Monthly archives of “August 2013


Detroit City Is the Place to Be, Mark Binelli (2012) & Detropia, Heidi Ewing and Rachel Grady (2012)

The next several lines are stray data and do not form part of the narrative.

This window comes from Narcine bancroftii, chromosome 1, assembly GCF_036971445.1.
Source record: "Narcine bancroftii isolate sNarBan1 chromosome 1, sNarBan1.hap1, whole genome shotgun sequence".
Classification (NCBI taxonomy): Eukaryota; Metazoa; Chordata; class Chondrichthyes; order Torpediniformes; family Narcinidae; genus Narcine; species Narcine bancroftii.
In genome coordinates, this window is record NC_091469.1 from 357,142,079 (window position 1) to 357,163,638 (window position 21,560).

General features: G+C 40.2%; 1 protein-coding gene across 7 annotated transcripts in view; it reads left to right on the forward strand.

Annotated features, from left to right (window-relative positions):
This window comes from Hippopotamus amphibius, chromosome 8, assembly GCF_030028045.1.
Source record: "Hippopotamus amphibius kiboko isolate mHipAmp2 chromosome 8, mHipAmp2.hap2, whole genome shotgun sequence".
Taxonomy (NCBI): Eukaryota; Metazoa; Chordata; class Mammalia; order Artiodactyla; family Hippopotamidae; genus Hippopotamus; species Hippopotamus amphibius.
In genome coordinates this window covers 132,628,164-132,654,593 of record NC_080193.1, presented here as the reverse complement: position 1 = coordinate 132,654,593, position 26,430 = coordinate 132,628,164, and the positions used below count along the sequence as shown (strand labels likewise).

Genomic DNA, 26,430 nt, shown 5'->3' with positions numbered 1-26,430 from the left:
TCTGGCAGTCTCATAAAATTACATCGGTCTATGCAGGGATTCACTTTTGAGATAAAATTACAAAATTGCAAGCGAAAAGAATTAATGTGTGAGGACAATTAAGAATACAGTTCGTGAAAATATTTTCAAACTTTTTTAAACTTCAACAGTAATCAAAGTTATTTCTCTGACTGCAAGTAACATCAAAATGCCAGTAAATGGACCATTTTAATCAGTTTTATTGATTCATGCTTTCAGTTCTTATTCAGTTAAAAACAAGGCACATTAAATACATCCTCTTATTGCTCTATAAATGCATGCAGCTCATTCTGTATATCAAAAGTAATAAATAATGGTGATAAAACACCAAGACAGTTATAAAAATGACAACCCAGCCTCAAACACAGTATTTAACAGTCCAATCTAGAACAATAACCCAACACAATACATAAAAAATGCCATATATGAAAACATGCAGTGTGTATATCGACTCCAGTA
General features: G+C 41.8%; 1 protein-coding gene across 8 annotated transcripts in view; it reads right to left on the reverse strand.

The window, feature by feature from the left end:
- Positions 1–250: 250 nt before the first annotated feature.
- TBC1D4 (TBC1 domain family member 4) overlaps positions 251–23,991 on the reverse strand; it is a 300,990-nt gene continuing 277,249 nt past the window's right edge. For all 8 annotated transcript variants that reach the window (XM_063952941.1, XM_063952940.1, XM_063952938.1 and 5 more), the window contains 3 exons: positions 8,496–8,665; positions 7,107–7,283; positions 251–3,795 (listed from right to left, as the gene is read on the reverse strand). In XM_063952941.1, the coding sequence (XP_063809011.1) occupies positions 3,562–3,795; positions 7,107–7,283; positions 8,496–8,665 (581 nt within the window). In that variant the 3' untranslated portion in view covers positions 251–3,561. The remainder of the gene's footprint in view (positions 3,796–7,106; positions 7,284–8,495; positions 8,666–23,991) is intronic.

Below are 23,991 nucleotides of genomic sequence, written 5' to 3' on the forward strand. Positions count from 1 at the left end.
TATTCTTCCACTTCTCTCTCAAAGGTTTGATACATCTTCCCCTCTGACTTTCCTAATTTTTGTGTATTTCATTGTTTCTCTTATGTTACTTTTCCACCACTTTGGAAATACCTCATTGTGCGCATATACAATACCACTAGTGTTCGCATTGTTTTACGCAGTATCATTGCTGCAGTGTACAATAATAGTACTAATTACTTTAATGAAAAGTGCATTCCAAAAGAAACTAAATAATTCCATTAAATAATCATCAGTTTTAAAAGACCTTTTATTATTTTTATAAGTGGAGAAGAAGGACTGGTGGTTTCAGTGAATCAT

I’m a proud Michigander but I come from the west side of the state and the far east has always been something of a gleaming mystery to me. I knew the auto industry had built Detroit and that when it collapsed Detroit collapsed, and I knew about the white flight to the suburbs, Devil’s Night, the 1984 Tigers, Philip Levine’s poems . . .  Well really I didn’t know much; I knew about as much as a kid from Poughkeepsie knows about Bed-Stuy. But still, Detroit is bound up with Michigan (in a much more meaningful sense than New York City is with New York State), and Michigan’s my home, so I’ve always felt some affinity; I just haven’t known what with exactly. Recently, Detroit’s come to my attention in a lot of ways both direct and indirect, though, and I feel like I’m moving (sliding?) toward some more tactile understanding of the place. I’ve had the chance to visit for the first time in years; I’ve been reading more and more about the place in the news in the wake of its recent spectacular fiscal meltdowns; I’ve had frequent occasion, in my beloved New Orleans, to draw analogies to Detroit (ruin/beauty, opportunity/inertia, etc.); and my reading of visual art periodicals has featured lively debates about the ethics of “ruin porn“–an issue that I also think about a lot in New Orleans.